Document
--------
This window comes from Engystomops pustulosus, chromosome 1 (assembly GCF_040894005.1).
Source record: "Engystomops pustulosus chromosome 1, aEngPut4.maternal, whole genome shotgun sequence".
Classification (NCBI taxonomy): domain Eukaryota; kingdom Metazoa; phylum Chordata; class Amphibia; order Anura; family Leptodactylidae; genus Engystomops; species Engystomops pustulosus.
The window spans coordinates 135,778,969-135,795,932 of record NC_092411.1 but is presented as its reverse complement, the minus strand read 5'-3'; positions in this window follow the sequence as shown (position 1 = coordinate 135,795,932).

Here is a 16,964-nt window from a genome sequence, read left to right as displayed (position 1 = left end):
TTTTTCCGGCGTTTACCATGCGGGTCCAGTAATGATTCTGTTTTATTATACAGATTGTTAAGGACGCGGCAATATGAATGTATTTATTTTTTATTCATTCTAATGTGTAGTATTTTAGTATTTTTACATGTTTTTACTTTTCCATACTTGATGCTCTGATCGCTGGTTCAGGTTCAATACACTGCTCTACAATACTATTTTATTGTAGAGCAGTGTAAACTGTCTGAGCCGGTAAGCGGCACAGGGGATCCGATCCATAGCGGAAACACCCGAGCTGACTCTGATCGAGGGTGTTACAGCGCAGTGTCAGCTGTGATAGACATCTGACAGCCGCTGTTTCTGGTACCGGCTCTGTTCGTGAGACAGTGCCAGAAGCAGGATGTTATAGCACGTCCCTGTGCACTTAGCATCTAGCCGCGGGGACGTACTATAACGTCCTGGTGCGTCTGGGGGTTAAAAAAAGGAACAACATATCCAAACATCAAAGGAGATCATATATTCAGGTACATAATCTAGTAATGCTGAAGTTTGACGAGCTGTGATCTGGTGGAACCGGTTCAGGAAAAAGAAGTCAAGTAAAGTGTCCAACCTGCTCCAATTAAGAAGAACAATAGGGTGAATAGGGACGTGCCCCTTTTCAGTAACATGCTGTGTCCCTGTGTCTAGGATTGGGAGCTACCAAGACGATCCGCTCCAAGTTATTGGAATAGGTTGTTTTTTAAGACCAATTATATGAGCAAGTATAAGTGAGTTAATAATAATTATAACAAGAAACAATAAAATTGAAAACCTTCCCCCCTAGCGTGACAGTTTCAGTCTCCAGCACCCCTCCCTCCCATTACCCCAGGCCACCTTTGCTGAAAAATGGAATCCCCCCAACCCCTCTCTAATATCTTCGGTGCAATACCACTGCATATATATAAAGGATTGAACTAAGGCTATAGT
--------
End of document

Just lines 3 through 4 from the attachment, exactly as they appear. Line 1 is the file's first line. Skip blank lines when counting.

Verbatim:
Classification (NCBI taxonomy): domain Eukaryota; kingdom Metazoa; phylum Chordata; class Amphibia; order Anura; family Leptodactylidae; genus Engystomops; species Engystomops pustulosus.
The window spans coordinates 135,778,969-135,795,932 of record NC_092411.1 but is presented as its reverse complement, the minus strand read 5'-3'; positions in this window follow the sequence as shown (position 1 = coordinate 135,795,932).